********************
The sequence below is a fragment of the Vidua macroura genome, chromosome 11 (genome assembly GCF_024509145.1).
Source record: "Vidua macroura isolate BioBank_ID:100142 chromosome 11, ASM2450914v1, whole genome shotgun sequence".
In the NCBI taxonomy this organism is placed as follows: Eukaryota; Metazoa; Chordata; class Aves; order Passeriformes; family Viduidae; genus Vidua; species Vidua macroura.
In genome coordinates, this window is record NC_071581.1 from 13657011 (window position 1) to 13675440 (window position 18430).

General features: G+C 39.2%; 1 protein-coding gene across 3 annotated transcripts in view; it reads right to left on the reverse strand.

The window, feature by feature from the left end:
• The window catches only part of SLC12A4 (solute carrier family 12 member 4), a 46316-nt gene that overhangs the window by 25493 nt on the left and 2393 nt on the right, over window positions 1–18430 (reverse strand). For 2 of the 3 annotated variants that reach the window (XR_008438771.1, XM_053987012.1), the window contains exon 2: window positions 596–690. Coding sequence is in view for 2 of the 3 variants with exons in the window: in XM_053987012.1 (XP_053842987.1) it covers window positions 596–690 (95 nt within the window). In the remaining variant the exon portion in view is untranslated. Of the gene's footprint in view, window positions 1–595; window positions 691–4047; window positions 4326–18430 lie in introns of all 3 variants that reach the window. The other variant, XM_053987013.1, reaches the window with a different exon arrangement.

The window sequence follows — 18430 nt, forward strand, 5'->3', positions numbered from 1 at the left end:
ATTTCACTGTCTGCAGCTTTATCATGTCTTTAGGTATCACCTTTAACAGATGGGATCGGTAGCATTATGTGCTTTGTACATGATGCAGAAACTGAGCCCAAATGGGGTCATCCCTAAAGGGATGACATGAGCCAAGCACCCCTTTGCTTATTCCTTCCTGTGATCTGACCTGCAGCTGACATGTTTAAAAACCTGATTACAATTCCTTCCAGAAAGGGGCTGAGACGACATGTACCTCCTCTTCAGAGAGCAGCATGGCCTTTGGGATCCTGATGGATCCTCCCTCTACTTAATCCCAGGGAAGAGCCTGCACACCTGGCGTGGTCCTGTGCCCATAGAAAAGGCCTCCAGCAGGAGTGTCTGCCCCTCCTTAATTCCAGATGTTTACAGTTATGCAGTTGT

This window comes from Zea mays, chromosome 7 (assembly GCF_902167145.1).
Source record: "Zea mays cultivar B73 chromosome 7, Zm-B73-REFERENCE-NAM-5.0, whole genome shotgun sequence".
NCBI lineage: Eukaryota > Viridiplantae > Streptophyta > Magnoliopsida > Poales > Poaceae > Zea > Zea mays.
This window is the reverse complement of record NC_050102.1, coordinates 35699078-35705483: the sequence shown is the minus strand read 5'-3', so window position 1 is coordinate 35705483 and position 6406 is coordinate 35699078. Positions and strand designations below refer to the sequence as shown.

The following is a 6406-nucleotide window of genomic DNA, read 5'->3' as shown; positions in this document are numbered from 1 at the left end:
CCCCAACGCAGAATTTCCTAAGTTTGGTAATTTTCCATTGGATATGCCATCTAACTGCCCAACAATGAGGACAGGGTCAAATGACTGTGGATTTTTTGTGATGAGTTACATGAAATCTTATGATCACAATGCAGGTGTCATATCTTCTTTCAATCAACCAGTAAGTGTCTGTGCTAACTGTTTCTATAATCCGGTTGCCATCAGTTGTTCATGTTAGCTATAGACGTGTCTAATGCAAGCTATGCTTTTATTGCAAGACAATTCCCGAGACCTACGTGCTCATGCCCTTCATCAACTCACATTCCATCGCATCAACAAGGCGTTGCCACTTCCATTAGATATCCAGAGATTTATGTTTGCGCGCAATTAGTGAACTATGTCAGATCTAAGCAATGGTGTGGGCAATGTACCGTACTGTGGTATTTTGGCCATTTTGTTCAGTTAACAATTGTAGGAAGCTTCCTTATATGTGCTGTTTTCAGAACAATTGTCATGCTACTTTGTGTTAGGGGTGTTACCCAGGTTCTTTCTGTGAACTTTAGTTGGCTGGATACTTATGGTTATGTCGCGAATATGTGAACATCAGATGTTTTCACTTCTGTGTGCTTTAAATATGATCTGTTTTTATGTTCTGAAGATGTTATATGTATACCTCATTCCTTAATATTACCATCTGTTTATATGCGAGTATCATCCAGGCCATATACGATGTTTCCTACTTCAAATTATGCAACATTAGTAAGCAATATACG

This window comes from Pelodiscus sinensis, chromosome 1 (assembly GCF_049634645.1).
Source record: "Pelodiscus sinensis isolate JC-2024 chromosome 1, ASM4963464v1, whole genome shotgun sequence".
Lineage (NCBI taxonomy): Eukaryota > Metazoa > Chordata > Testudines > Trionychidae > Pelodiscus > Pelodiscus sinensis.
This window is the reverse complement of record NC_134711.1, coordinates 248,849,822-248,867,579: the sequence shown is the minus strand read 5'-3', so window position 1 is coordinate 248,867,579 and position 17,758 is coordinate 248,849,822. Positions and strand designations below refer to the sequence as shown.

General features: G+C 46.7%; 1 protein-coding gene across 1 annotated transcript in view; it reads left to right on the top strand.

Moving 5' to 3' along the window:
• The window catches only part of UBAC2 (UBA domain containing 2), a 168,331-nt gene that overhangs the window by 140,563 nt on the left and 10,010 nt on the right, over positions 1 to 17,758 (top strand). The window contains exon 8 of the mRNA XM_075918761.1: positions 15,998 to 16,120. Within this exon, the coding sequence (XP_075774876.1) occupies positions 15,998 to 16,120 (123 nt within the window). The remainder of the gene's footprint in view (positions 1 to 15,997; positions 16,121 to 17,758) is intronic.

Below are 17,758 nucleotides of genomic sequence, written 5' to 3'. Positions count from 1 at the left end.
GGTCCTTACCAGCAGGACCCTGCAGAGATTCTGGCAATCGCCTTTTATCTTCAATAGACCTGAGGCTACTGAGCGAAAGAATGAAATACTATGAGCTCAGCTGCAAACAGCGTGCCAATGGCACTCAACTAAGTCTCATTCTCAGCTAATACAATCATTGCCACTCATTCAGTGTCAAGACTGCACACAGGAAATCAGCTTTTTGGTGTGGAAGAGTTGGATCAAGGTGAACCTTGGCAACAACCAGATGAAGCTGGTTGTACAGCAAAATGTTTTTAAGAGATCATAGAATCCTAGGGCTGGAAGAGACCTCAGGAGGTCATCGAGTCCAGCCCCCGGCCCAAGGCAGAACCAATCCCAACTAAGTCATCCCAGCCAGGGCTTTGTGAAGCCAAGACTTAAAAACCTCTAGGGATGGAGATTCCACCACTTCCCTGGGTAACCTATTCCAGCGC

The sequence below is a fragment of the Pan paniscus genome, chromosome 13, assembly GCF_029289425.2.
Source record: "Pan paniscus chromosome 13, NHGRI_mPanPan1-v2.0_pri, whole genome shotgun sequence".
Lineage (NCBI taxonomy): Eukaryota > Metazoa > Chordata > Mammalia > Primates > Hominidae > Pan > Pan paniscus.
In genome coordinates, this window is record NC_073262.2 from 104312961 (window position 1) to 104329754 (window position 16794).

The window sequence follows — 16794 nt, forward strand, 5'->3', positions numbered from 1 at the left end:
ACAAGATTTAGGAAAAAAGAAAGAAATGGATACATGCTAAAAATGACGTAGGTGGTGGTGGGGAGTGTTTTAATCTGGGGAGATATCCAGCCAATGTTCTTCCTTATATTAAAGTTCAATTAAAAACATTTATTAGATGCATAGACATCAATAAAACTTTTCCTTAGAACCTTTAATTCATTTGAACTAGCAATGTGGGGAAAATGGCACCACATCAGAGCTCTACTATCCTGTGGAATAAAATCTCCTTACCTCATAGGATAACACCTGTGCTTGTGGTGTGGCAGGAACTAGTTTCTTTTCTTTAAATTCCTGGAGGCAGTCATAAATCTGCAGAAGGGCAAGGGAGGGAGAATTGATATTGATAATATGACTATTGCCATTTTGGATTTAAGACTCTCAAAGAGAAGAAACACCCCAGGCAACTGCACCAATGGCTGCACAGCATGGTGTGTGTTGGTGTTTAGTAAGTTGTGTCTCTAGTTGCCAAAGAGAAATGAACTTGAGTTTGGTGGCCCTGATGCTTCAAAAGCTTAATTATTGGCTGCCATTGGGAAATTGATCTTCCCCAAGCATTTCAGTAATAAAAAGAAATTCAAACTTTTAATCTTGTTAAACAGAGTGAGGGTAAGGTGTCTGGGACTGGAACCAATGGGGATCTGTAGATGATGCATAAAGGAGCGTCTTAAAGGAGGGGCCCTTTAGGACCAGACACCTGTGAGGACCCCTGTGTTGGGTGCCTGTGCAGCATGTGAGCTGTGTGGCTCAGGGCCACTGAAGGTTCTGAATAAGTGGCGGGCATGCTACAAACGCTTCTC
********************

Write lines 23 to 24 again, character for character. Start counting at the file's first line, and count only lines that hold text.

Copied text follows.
Below are 17,758 nucleotides of genomic sequence, written 5' to 3'. Positions count from 1 at the left end.
GGTCCTTACCAGCAGGACCCTGCAGAGATTCTGGCAATCGCCTTTTATCTTCAATAGACCTGAGGCTACTGAGCGAAAGAATGAAATACTATGAGCTCAGCTGCAAACAGCGTGCCAATGGCACTCAACTAAGTCTCATTCTCAGCTAATACAATCATTGCCACTCATTCAGTGTCAAGACTGCACACAGGAAATCAGCTTTTTGGTGTGGAAGAGTTGGATCAAGGTGAACCTTGGCAACAACCAGATGAAGCTGGTTGTACAGCAAAATGTTTTTAAGAGATCATAGAATCCTAGGGCTGGAAGAGACCTCAGGAGGTCATCGAGTCCAGCCCCCGGCCCAAGGCAGAACCAATCCCAACTAAGTCATCCCAGCCAGGGCTTTGTGAAGCCAAGACTTAAAAACCTCTAGGGATGGAGATTCCACCACTTCCCTGGGTAACCTATTCCAGCGC